Another challenge is the limited number of senior engineers in the country, leaving a gap in mentorship and guidance for junior engineers. To build a strong engineering team, there is a need for more experienced engineers to guide the next generation. One way we can fill this gap is by setting up tech shops abroad and hiring foreign nationals. That’s what global companies mean.
On the flip side, the Nepali culture has a strong emphasis on studying and hard work. With the right opportunities and mentorship, engineers can progress rapidly, which has happened with our hires as well who have gone on to become better developers and independent managers.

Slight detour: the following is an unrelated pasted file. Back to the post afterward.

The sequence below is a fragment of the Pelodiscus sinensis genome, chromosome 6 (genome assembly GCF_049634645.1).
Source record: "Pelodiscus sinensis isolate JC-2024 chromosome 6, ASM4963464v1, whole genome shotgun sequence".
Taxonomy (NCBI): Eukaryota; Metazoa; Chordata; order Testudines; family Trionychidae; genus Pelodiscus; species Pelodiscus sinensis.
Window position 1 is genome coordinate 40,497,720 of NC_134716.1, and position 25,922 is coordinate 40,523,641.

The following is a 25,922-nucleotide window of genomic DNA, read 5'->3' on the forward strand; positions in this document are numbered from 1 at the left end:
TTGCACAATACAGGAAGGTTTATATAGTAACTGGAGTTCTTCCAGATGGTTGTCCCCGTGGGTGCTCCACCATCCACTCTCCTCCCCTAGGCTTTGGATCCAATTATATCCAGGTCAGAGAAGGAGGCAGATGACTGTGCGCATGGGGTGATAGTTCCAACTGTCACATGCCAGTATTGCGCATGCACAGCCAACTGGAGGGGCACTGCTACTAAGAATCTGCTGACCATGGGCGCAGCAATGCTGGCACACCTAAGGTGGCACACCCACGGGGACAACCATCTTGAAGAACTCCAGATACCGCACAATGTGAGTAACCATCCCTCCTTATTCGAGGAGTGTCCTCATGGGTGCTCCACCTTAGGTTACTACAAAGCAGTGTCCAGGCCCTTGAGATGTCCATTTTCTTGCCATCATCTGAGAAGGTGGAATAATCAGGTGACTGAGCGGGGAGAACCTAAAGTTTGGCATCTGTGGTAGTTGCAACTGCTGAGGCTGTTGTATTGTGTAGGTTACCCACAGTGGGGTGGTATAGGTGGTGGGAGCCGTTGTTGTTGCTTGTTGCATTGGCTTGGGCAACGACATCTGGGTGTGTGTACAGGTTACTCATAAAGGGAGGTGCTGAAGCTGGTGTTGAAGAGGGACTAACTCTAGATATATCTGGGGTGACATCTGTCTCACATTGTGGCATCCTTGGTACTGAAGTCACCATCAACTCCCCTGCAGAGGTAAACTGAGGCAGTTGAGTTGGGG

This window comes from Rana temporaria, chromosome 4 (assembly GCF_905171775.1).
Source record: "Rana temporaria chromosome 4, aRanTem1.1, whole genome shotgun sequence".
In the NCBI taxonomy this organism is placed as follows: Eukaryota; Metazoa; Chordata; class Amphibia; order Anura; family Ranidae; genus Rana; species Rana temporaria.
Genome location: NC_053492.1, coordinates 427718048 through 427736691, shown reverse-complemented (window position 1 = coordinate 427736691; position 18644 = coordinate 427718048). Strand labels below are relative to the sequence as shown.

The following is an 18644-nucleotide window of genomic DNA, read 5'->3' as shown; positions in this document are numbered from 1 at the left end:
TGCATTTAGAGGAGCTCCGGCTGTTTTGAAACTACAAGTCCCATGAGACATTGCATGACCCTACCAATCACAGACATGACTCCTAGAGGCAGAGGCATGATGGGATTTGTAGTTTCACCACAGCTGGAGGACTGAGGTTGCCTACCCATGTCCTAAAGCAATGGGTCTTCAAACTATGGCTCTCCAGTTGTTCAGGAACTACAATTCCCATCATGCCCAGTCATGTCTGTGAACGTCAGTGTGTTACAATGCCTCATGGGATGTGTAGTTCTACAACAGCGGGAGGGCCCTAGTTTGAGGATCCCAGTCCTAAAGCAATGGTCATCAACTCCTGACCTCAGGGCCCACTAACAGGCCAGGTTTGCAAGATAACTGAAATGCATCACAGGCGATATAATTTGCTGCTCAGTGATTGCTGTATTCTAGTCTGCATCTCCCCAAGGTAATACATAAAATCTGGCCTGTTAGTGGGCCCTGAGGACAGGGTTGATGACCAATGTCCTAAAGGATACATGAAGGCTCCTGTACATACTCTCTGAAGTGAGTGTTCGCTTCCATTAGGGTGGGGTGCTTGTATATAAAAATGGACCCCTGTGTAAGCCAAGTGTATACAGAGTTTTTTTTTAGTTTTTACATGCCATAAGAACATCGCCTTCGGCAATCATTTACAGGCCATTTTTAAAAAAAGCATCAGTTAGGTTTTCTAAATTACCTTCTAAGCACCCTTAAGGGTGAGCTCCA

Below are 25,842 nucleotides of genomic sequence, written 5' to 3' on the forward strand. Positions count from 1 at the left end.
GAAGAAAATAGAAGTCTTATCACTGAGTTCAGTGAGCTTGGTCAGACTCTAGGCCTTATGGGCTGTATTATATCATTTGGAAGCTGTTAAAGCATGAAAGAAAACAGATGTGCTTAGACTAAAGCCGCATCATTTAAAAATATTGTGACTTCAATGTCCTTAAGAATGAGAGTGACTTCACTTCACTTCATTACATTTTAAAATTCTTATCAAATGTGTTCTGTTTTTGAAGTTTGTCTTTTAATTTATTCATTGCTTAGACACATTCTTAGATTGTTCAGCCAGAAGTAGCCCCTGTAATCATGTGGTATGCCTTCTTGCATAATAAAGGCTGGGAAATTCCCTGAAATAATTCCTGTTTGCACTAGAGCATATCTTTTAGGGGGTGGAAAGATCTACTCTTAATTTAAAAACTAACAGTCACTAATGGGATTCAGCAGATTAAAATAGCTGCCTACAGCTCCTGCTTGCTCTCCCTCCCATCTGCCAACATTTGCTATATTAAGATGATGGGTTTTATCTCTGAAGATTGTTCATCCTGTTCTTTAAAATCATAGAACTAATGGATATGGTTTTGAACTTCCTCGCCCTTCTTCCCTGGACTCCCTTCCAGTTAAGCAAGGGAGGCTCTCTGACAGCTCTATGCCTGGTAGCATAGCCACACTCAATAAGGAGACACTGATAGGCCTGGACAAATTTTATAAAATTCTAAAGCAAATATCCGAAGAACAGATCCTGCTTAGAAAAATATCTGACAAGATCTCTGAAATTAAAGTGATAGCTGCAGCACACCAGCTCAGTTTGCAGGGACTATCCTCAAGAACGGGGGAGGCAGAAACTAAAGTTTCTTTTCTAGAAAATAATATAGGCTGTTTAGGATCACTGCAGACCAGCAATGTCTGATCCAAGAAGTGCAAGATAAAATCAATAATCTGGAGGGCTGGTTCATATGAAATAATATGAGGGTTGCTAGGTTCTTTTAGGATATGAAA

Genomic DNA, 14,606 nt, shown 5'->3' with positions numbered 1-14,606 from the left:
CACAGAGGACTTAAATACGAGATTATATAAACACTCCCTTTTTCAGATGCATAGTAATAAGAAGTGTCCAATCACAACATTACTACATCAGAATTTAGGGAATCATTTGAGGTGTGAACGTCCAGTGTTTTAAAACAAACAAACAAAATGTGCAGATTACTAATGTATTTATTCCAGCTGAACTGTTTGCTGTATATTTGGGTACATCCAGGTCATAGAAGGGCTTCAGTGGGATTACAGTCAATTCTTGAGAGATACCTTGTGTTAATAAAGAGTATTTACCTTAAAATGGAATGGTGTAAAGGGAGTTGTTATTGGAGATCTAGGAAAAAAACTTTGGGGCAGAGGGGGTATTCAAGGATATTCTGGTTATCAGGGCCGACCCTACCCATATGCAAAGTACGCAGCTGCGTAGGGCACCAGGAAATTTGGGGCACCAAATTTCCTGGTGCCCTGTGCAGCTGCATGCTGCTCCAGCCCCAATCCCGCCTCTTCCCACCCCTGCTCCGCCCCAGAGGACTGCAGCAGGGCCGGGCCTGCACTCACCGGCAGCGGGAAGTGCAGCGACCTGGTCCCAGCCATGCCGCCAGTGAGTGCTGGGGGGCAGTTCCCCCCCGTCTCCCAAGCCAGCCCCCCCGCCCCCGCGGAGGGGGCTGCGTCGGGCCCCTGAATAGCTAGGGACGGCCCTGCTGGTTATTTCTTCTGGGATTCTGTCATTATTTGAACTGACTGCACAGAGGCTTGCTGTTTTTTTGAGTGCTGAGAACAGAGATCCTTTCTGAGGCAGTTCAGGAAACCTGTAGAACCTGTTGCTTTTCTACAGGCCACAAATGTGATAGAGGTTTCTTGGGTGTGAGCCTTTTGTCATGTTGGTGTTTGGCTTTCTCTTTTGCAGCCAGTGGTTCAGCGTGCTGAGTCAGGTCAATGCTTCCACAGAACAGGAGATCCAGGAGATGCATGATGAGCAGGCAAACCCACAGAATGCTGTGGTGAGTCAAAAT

What are your extension plans and approach toward it?
Our goal is to create software that can be used by a large number of users and make an impact. Currently, our focus is on developing business-oriented products that can improve the efficiency of businesses.
In the next 5 to 10 years, we hope to expand our focus and think about how we can improve the lives of people. Our primary objective at the moment is to help our developers work and market their products efficiently.
Instead of just focusing on growing our numbers, we want to focus on producing high-quality products. We want to make a significant impact with a small, talented team. We will still offer some services, but our main focus will be on developing innovative products.
Currently, our services business serves as a steady source of income for us. However, we are transitioning to prioritising product development. Our engineering team is doing a fantastic job.